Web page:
The fish are present throughout the year. Spawning typically runs from April to July.
The time of year you would expect to find Banded Sunfish active and reproducing in New York.
Enneacanthus obesus (Girard, 1854)
Breder, C.M., Jr. and A.C. Redmond. 1929. The bluespotted sunfish: a contribution to the life history and habits of Enneacanthus with notes on other Lepominae. Zoologica 9(10): 379-401.
Carlson, Douglas M. 1998. Species Accounts for the rare fishes of New York. New York State Department of Environmental Conservation, Division of Fish, Wildlife and Marine Resources. Bureau of Fisheries, Endangered Fish Project. 95pp.
Carlson, Douglas M. 2005. Species Accounts for the rare fishes of New York. New York State Department of Environmental Conservation, Division of Fish, Wildlife and Marine Resources. Bureau of Fisheries, Endangered Fish Project. 75pp.
Cooper, E. L. 1983. Fishes of Pennsylvania and the northeastern United States. Pennsylvania State University Press, University Park. 243 pp.
Finley, L. 1983. An introduction to Enneacanthus obesus (Girard), the banded sunfish (with special reference to Rhode Island distribution). American Currents. May. Available: http://www.nanfa.org/articles/acobesus.shtml (accessed 29 October 2008).
Keeler, S. 2006. Species group report for banded sunfish. Pages 2-4 of Appendix A3, Species group reports for freshwater fish in: New York State comprehensive wildlife conservation strategy. New York State Department of Environmental Conservation. Albany, NY.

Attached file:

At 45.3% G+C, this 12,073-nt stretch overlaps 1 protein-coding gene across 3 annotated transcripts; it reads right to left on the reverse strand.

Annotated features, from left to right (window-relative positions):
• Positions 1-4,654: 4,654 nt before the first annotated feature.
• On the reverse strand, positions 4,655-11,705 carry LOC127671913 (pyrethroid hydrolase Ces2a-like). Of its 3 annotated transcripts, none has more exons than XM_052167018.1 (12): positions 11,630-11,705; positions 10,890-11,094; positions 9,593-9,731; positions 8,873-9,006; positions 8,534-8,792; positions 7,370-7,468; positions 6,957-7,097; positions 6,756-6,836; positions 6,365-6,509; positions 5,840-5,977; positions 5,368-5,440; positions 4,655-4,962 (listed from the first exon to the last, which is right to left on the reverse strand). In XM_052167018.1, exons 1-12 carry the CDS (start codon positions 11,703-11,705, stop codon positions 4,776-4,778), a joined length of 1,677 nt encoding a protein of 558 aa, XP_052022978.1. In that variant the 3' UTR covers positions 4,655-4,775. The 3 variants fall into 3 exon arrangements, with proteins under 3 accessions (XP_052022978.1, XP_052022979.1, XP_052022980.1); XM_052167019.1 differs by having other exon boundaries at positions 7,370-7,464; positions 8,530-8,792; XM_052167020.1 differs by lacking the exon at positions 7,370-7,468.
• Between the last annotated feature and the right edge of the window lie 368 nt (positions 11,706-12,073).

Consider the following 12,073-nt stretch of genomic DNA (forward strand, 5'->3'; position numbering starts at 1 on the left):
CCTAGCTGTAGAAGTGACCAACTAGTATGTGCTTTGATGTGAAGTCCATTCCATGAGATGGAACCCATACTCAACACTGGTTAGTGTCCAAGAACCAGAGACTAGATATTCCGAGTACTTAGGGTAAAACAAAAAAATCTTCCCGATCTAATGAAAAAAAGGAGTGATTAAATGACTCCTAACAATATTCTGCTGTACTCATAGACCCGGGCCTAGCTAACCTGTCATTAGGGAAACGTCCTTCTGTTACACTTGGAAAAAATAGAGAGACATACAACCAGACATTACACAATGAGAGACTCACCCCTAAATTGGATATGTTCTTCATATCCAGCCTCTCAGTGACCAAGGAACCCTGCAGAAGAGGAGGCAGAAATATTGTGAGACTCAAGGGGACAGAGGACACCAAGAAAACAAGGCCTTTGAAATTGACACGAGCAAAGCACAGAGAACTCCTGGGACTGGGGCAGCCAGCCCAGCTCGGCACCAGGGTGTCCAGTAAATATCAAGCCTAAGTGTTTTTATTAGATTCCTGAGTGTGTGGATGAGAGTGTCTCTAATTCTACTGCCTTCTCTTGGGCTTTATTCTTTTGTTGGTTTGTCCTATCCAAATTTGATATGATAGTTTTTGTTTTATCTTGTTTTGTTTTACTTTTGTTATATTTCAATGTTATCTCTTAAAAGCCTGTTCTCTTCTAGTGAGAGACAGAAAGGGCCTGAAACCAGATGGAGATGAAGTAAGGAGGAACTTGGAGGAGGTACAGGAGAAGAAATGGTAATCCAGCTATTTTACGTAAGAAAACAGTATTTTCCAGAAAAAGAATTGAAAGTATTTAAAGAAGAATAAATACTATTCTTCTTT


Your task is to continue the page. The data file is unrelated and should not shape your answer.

Lee, D. S., C. R. Gilbert, C. H. Hocutt, R. E. Jenkins, D. E. McAllister, and J. R. Stauffer, Jr. 1980. Atlas of North American freshwater fishes. North Carolina State Museum of Natural History, Raleigh, North Carolina. i-x + 854 pp.
NatureServe. 2010. NatureServe Explorer: An online encyclopedia of life [web application]. Version 7.1. NatureServe, Arlington, Virginia. Available http://www.natureserve.org/explorer. (Data last updated August 2010)
New York Natural Heritage Program. 2008. Biotics Database. Albany, NY.
New York Natural Heritage Program. 2019. New York Natural Heritage Program Databases. Albany, NY.
Page, L. M., and B. M. Burr. 1991. A field guide to freshwater fishes: North America north of Mexico. Houghton Mifflin Company, Boston, Massachusetts. 432 pp.
Robins, C.R., R.M. Bailey, C.E. Bond, J.R. Brooker, E.A. Lachner, R.N. Lea, and W.B. Scott. 1991. Common and scientific names of fishes from the United States and Canada. American Fisheries Society, Special Publication 20. 183 pp.
Smith, C.L. 1985. The Inland Fishes of New York State. New York State Department of Environmental Conservation. Albany, NY. 522pp.
Smith, C.L. and Thomas R. Lake. 1990. Documentation of the Hudson River Fish Fauna. American Museum Novitates. Number 2981, 17 pp.
Information for this guide was last updated on: April 8, 2019
Please cite this page as:
New York Natural Heritage Program. 2019. Online Conservation Guide for Enneacanthus obesus. Available from: https://guides.nynhp.org/banded-sunfish/. Accessed May 20, 2019.